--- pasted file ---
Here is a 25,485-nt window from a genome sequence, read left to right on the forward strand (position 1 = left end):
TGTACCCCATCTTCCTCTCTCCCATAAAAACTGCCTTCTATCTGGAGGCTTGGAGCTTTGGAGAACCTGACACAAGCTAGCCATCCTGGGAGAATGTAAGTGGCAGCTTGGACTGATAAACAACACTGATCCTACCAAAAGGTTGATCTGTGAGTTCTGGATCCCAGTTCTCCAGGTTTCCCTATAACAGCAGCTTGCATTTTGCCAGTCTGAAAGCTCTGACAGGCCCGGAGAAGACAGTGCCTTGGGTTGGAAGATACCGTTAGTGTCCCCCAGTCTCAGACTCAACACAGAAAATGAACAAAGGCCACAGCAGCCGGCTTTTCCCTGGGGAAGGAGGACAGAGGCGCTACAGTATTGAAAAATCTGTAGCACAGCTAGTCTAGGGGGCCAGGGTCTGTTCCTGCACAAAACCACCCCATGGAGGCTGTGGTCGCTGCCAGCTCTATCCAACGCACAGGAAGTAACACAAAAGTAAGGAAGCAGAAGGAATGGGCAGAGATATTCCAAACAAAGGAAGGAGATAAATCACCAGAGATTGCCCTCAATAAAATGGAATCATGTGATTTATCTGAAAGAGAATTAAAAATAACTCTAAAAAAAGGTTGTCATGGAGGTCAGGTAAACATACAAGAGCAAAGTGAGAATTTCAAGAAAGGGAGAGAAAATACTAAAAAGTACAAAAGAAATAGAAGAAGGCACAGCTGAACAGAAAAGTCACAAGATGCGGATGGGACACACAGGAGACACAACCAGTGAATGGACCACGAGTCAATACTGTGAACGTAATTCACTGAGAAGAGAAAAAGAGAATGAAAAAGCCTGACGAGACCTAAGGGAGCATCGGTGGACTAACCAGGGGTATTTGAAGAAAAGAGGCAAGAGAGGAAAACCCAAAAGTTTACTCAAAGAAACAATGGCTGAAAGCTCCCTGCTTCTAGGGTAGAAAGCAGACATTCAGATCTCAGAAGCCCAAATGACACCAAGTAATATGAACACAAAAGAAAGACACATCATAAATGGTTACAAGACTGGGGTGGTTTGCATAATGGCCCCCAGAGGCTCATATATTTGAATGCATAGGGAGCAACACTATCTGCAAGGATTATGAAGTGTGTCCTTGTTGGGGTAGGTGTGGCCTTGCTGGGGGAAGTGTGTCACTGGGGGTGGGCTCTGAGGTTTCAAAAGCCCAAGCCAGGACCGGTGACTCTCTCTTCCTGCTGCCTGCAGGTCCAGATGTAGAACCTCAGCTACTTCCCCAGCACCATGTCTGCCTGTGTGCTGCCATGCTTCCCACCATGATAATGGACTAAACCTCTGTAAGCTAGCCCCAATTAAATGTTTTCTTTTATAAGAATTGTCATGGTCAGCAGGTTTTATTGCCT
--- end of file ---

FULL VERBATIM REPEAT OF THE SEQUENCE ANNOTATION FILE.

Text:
Here is a 25,485-nt window from a genome sequence, read left to right on the forward strand (position 1 = left end):
TGTACCCCATCTTCCTCTCTCCCATAAAAACTGCCTTCTATCTGGAGGCTTGGAGCTTTGGAGAACCTGACACAAGCTAGCCATCCTGGGAGAATGTAAGTGGCAGCTTGGACTGATAAACAACACTGATCCTACCAAAAGGTTGATCTGTGAGTTCTGGATCCCAGTTCTCCAGGTTTCCCTATAACAGCAGCTTGCATTTTGCCAGTCTGAAAGCTCTGACAGGCCCGGAGAAGACAGTGCCTTGGGTTGGAAGATACCGTTAGTGTCCCCCAGTCTCAGACTCAACACAGAAAATGAACAAAGGCCACAGCAGCCGGCTTTTCCCTGGGGAAGGAGGACAGAGGCGCTACAGTATTGAAAAATCTGTAGCACAGCTAGTCTAGGGGGCCAGGGTCTGTTCCTGCACAAAACCACCCCATGGAGGCTGTGGTCGCTGCCAGCTCTATCCAACGCACAGGAAGTAACACAAAAGTAAGGAAGCAGAAGGAATGGGCAGAGATATTCCAAACAAAGGAAGGAGATAAATCACCAGAGATTGCCCTCAATAAAATGGAATCATGTGATTTATCTGAAAGAGAATTAAAAATAACTCTAAAAAAAGGTTGTCATGGAGGTCAGGTAAACATACAAGAGCAAAGTGAGAATTTCAAGAAAGGGAGAGAAAATACTAAAAAGTACAAAAGAAATAGAAGAAGGCACAGCTGAACAGAAAAGTCACAAGATGCGGATGGGACACACAGGAGACACAACCAGTGAATGGACCACGAGTCAATACTGTGAACGTAATTCACTGAGAAGAGAAAAAGAGAATGAAAAAGCCTGACGAGACCTAAGGGAGCATCGGTGGACTAACCAGGGGTATTTGAAGAAAAGAGGCAAGAGAGGAAAACCCAAAAGTTTACTCAAAGAAACAATGGCTGAAAGCTCCCTGCTTCTAGGGTAGAAAGCAGACATTCAGATCTCAGAAGCCCAAATGACACCAAGTAATATGAACACAAAAGAAAGACACATCATAAATGGTTACAAGACTGGGGTGGTTTGCATAATGGCCCCCAGAGGCTCATATATTTGAATGCATAGGGAGCAACACTATCTGCAAGGATTATGAAGTGTGTCCTTGTTGGGGTAGGTGTGGCCTTGCTGGGGGAAGTGTGTCACTGGGGGTGGGCTCTGAGGTTTCAAAAGCCCAAGCCAGGACCGGTGACTCTCTCTTCCTGCTGCCTGCAGGTCCAGATGTAGAACCTCAGCTACTTCCCCAGCACCATGTCTGCCTGTGTGCTGCCATGCTTCCCACCATGATAATGGACTAAACCTCTGTAAGCTAGCCCCAATTAAATGTTTTCTTTTATAAGAATTGTCATGGTCAGCAGGTTTTATTGCCT